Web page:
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Forgive And Be Rich – A Legacy

As a gesture of truth and reconciliation, please read this excerpt from Give and Be Rich – Tapping the Circle of Abundance on how to forgive.

As a gesture of truth and reconciliation, I am offering this residential school story excerpt from my book Give and Be Rich – Tapping the Circle of Abundance.  It is told by the niece of ‘Aunty Merle’, an influential Indigenous woman, who chose forgiveness and kindness, and to leave a legacy for her special people.  

With intention to promote kindness, respect and compassion for all survivors of Residential Schools in Canada please enjoy Forgive and Be Rich.

Forgive and Be Rich

Merle Assance-Beedie lived her idyllic childhood years in Christian Island, Ontario, with loving parents, but she was abruptly confronted with internment in a series of four residential schools, starting at the age of five. These residential schools were operated for aboriginal children during the 20th century for the purpose of educating them in the English language, converting them to Christianity, and discouraging their native ways of life. In these schools, many First Nations, Metis, and Inuit children were deprived of loving homes and endured sexual, physical, and mental abuse, along with cultural assimilation.

Merle survived the four different residential schools and was released at the age of sixteen.

She went on to heal and live in a traditional native culture despite her horrible experiences. Eventually, she had a family of her own and was able to give others knowledge and examples of how to live in kind and respectful ways.

Merle, a very humble Ojibway woman (Anishinabe Kwe), became active in making positive contributions by giving people information about residential school life. Her approach was gentle, and despite her own traumatic experiences, she was able to communicate and share her ideas and opinions without a negative emotional charge. 

She made a conscious decision to choose to think about kindness and respect for good relationships. Her ideology and belief for good relationships involved treating people with a kind heart, which was translated from the word “Canada” or “Kina Da,” which means “Everything has heart; everything has truth.”

Throughout Merle’s lifetime of contributions as a nurse and as a volunteer on boards that serve her people, her door was always open to empower those in need. Her reflection always rooted back to her traditional and spiritual way of thinking, speaking, and feeling with a kind heart. She empowered people to carry on her legacy of being gentle, kind, and loving, and living as though family meant everything—because it does. Blood relatives and strangers alike adopted her as an aunt. Merle’s ability to connect with people was her gift to the Anishinabek Nation. Over time, she became known as Aunty Merle to many.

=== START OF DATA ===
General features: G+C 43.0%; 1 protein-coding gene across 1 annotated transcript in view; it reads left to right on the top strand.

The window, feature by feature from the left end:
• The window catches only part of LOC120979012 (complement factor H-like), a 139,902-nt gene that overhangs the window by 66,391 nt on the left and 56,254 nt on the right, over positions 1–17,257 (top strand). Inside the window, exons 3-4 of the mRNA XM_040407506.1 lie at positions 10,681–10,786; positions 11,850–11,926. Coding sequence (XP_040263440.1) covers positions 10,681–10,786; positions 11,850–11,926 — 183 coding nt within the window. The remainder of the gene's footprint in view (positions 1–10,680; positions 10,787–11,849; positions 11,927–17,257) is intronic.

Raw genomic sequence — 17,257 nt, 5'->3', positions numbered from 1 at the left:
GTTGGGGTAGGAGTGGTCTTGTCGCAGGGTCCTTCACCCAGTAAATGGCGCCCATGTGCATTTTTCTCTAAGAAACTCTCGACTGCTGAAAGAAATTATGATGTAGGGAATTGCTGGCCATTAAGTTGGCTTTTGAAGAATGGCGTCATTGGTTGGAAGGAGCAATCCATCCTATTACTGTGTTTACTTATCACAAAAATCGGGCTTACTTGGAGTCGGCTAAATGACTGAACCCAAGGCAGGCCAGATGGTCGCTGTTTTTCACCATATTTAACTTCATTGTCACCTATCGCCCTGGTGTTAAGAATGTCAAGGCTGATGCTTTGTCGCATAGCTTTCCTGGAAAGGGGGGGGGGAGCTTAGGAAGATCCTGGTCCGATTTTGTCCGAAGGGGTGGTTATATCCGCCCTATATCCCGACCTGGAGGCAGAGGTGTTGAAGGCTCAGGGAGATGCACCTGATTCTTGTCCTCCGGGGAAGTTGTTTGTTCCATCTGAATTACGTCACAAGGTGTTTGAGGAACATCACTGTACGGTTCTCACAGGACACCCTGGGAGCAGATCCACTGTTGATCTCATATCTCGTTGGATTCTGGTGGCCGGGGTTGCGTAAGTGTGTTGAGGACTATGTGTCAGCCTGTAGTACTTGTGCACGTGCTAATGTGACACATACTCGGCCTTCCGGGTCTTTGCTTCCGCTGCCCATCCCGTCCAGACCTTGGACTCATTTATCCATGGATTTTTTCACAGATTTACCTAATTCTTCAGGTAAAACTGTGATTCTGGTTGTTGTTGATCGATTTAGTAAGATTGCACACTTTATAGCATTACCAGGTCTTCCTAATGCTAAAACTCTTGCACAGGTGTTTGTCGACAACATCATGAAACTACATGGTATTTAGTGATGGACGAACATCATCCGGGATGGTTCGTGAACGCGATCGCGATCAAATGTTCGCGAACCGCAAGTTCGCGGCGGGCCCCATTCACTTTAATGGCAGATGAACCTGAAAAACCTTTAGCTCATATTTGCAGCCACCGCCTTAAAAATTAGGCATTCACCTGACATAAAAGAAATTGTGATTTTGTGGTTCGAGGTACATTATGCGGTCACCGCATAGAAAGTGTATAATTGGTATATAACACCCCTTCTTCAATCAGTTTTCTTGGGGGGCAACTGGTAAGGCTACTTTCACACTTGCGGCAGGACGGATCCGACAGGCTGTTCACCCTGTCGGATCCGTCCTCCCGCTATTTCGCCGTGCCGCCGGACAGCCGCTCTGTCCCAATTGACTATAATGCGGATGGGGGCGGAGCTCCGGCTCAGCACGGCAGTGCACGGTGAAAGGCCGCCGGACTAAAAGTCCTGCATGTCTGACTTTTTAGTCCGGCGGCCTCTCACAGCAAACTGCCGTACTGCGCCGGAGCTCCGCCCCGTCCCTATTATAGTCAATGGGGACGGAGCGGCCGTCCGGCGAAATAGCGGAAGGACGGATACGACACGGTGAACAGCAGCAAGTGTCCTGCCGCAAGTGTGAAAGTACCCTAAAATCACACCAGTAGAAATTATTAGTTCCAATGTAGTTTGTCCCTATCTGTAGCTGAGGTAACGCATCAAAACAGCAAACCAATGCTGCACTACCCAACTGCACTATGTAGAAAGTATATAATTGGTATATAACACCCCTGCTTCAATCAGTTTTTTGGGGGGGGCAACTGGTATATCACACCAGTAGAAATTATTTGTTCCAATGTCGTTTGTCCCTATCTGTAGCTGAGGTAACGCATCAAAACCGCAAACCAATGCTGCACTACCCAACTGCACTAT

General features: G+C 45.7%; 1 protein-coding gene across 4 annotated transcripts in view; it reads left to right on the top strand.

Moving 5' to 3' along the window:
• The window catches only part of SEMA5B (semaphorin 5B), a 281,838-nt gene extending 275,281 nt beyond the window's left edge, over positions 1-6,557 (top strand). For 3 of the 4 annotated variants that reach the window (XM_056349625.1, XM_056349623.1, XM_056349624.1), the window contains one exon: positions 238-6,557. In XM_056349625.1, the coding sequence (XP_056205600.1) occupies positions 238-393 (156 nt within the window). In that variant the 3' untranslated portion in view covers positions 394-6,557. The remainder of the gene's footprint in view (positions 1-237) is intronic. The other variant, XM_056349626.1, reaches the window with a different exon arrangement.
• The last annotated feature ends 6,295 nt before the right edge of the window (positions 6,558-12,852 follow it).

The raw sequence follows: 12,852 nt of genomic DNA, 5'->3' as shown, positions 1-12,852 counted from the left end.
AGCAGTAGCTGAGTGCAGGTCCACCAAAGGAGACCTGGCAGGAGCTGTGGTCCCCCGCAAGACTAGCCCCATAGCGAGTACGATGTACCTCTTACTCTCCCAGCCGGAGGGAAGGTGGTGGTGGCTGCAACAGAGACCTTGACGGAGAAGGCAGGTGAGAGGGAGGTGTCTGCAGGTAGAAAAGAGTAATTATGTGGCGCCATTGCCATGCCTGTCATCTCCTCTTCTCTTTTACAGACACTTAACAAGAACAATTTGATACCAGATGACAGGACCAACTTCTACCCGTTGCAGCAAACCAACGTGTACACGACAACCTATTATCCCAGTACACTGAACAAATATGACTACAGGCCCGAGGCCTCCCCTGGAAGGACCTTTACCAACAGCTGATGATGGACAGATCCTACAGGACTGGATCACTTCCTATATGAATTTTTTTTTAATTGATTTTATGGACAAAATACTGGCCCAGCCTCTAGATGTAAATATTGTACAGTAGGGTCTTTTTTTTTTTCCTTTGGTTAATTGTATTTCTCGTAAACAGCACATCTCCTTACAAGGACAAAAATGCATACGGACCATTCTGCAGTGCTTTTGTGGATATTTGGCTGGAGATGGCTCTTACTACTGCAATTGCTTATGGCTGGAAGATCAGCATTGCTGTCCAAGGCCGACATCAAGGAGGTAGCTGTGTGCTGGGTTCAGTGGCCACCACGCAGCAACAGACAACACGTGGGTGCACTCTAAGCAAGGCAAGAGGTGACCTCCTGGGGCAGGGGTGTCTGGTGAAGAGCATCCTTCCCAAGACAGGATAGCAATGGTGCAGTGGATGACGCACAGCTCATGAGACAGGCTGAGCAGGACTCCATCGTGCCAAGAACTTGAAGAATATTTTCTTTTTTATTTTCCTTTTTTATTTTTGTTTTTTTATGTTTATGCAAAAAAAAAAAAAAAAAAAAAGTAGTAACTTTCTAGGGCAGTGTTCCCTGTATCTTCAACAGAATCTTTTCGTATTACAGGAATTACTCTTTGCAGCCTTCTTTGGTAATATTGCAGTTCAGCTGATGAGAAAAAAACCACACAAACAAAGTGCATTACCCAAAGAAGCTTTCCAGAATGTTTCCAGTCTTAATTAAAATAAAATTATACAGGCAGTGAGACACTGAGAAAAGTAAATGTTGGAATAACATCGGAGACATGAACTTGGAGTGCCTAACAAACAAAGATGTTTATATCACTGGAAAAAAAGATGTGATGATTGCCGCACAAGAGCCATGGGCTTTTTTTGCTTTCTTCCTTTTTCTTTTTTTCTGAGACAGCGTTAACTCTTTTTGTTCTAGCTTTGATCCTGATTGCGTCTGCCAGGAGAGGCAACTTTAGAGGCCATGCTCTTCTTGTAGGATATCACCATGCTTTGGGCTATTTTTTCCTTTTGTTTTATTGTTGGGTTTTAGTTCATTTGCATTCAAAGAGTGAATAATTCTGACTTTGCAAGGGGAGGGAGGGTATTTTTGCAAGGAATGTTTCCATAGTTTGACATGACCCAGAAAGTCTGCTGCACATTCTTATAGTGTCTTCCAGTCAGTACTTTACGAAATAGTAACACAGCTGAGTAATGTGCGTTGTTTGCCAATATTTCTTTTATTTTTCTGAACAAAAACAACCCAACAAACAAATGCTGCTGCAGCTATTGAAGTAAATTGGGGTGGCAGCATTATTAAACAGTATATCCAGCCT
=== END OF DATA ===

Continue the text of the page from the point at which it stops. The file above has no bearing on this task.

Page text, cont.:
Merle often brought tears to the people who heard her speak, although she never had to elaborate on the cruelties she had endured in residential schools. Her voice carried the impact. She had an unshakeable conviction that kindness and compassion are much better solutions than hate and revenge. 

Merle educated the general public, government, and other residential school survivors with a speech titled “The Missing Chapter: What You Didn’t Learn About Aboriginal Peoples in School.” The following is a powerful excerpt from Merle’s presentation to the Royal Commission on Aboriginal People in 1993. It teaches us how to apologize and how to move forward.

As Anishabe people, we try for balance and harmony from birth until we go through the Western door. This balance and harmony is our role in life, so we live every day toward this positive way.

When relationships turn sour, what is the healthy thing to do? We apologize. We say, “I’m sorry. Let’s start over.” That is basic, but fundamental to the process of change inside the relationship, whether it be a marital relationship, with children, teacher, or student. When you say, “I’m sorry,” you begin on another positive note.

Victims of abuse must talk to their perpetrator to say, “This is what you did to me.” The perpetrator then has the opportunity to respond, and the healthy response is, “I’m sorry. How can I make amends?”

As survivors of the residential schools and their families of children and grandchildren, we need to hear this from the intellectuals of this country, the educators, the religious organizations, health professionals, doctors, nurses, social workers, police, and others. Until we get this response, we cannot move forward toward healing.

We, too, must say, “I’m sorry too, and I forgive you.”

Merle paid a visit to a dying clergyman who had abused her during her childhood. “This is what you did to me,” she explained in full detail. He apologized to her. Her last words to him were, “I’m sorry too, and I forgive you.

As a result of making that conscious decision early in her life to choose to think only about kindness and respect for genuine relationships, Merle was able to forgive and received the riches of a full life. Through her having practiced love, kindness, and respect, Merle’s legacy lives on to create a positive ripple effect on the relations between the Anishabe and all races.

“Be as good as you are.” —Merle Assance-Beedie